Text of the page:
Abstract Wireless sensor networks (WSNs) are now being deployed for national and global security as well as for securing critical infrastructures via situation monitoring, data gathering and aggregation, and intelligence extraction from physical phenomena. Thus, providing high information assurance in WSNs is crucial, more so in unattended and hostile environments. However, due to severe resource limitations, wireless sensor nodes are extremely vulnerable to adversaries, often leading to revealed secrets and security breaches. An adversary can launch an attack by physically capturing a node, or carefully analyzing communication and battery usage patterns, or via cyber attacks such as virus spreading over wireless links. The consequence can be catastrophic as a compromised node can further launch internal attacks such as forged data, fake commands, and virus spreading where cryptographic techniques are merely futile. This calls for rigorous mathematical models for vulnerability analysis in WSNs.
In this talk, we will develop a novel multi-layer integrated security framework to help detect, revoke, isolate, and purge compromised nodes in WSNs. Our framework is based on a rich set of theoretical and practical design principles, such as epidemic theory, trust/reputation model, information theory, and digital watermarking techniques. Specifically, we will discuss how to: 1) characterize and measure trust to effectively detect malicious sensor nodes (internal attackers), thus resulting in secure aggregation against possible false data injection; 2) model the speed of malware propagation based on epidemic theory, leading to novel defense mechanisms to control possible outbreaks; and 3) design digital watermarking based aggregation scheme to correct tampered data. The talk will be concluded with open issues and challenges in WSN security.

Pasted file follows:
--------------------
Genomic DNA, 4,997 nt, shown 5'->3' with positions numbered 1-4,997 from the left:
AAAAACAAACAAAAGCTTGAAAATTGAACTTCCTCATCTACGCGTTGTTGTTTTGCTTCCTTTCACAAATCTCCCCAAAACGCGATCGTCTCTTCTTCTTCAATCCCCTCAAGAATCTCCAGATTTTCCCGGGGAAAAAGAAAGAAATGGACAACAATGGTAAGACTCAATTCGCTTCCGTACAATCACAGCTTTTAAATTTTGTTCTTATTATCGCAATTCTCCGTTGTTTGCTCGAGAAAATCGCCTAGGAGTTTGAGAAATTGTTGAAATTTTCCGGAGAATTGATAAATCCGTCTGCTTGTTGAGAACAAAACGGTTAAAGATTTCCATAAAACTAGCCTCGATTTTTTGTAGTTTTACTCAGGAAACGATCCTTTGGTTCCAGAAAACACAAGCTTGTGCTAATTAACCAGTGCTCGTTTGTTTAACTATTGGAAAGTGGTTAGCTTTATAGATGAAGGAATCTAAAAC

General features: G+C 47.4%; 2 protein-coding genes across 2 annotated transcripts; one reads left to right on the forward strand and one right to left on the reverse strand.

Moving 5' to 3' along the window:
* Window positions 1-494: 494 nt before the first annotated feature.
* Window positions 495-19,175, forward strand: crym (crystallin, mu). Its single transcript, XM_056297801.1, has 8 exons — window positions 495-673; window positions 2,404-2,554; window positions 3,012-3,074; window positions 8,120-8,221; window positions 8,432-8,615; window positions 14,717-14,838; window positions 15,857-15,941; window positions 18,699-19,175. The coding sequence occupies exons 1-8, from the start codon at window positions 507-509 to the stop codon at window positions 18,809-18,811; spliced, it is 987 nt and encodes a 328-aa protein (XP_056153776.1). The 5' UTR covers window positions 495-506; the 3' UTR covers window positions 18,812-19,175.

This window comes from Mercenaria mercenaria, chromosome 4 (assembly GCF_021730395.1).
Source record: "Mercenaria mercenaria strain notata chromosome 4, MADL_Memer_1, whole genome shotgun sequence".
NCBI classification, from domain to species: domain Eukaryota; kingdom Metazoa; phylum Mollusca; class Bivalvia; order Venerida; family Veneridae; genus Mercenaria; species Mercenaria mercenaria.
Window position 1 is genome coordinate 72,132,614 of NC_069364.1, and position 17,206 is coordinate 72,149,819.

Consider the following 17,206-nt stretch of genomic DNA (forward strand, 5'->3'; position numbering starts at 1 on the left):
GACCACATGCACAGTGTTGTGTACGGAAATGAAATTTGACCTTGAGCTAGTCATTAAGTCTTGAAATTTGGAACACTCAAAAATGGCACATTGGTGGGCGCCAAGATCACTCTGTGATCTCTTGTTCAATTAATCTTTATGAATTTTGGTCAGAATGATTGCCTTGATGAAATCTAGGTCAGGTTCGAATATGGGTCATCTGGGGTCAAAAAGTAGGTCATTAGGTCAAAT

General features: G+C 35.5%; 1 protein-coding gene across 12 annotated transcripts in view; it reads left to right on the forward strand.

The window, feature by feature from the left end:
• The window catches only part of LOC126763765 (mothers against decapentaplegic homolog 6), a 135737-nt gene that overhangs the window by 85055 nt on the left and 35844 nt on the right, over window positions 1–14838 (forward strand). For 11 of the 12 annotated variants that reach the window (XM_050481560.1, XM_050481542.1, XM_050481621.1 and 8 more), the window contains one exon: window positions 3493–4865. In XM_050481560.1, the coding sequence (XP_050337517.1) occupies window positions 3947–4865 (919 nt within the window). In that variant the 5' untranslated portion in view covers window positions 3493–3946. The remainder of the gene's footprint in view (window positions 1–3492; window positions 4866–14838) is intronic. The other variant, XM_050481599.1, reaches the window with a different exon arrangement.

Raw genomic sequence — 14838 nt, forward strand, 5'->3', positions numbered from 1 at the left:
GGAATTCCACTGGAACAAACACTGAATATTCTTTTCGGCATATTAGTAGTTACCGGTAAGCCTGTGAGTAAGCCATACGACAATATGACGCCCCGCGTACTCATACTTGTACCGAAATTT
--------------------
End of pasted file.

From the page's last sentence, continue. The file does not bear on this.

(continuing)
Biography Dr. Sajal K. Das is currently a Program Director at NSF in the Computer and Network Systems Division. He is also a University Distinguished Scholar Professor of Computer Science and Engineering and the Founding Director of the Center for Research in Wireless Mobility and Networking (CReWMaN) at the University of Texas at Arlington. Dr. Das is a Visiting Professor at Indian Institute of Technology (IIT), Kanpur; Honorary Professor at Fudan University, Shanghai, China; and Visiting Scientist at the Institute of Infocom Research, Singapore. He is frequently invited as keynote speakers at various conferences and symposia.